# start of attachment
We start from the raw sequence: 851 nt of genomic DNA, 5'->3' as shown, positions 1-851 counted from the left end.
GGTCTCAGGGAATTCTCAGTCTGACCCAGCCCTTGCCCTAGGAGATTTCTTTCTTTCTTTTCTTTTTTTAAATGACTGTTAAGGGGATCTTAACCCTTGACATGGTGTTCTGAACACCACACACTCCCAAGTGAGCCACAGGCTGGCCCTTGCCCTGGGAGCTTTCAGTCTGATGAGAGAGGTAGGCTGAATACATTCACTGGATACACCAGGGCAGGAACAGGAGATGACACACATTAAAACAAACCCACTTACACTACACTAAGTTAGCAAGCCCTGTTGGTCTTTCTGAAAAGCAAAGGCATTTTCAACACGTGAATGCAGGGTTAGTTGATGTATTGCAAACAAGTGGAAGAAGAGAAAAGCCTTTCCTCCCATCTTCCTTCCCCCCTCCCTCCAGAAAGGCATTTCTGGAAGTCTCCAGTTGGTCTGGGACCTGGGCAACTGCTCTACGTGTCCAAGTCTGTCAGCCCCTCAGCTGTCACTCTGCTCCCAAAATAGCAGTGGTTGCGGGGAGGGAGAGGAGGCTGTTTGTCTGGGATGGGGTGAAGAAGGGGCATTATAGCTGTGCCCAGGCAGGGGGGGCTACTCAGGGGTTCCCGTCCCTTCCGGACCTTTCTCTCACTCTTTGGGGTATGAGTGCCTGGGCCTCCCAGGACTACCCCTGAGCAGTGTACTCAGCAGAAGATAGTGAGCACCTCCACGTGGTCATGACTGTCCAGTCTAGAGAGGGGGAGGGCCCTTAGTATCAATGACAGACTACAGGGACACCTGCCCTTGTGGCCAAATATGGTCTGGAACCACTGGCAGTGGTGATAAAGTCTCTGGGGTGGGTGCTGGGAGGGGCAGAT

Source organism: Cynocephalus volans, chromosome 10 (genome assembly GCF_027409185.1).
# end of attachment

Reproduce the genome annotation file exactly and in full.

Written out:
We start from the raw sequence: 851 nt of genomic DNA, 5'->3' as shown, positions 1-851 counted from the left end.
GGTCTCAGGGAATTCTCAGTCTGACCCAGCCCTTGCCCTAGGAGATTTCTTTCTTTCTTTTCTTTTTTTAAATGACTGTTAAGGGGATCTTAACCCTTGACATGGTGTTCTGAACACCACACACTCCCAAGTGAGCCACAGGCTGGCCCTTGCCCTGGGAGCTTTCAGTCTGATGAGAGAGGTAGGCTGAATACATTCACTGGATACACCAGGGCAGGAACAGGAGATGACACACATTAAAACAAACCCACTTACACTACACTAAGTTAGCAAGCCCTGTTGGTCTTTCTGAAAAGCAAAGGCATTTTCAACACGTGAATGCAGGGTTAGTTGATGTATTGCAAACAAGTGGAAGAAGAGAAAAGCCTTTCCTCCCATCTTCCTTCCCCCCTCCCTCCAGAAAGGCATTTCTGGAAGTCTCCAGTTGGTCTGGGACCTGGGCAACTGCTCTACGTGTCCAAGTCTGTCAGCCCCTCAGCTGTCACTCTGCTCCCAAAATAGCAGTGGTTGCGGGGAGGGAGAGGAGGCTGTTTGTCTGGGATGGGGTGAAGAAGGGGCATTATAGCTGTGCCCAGGCAGGGGGGGCTACTCAGGGGTTCCCGTCCCTTCCGGACCTTTCTCTCACTCTTTGGGGTATGAGTGCCTGGGCCTCCCAGGACTACCCCTGAGCAGTGTACTCAGCAGAAGATAGTGAGCACCTCCACGTGGTCATGACTGTCCAGTCTAGAGAGGGGGAGGGCCCTTAGTATCAATGACAGACTACAGGGACACCTGCCCTTGTGGCCAAATATGGTCTGGAACCACTGGCAGTGGTGATAAAGTCTCTGGGGTGGGTGCTGGGAGGGGCAGAT

Source organism: Cynocephalus volans, chromosome 10 (genome assembly GCF_027409185.1).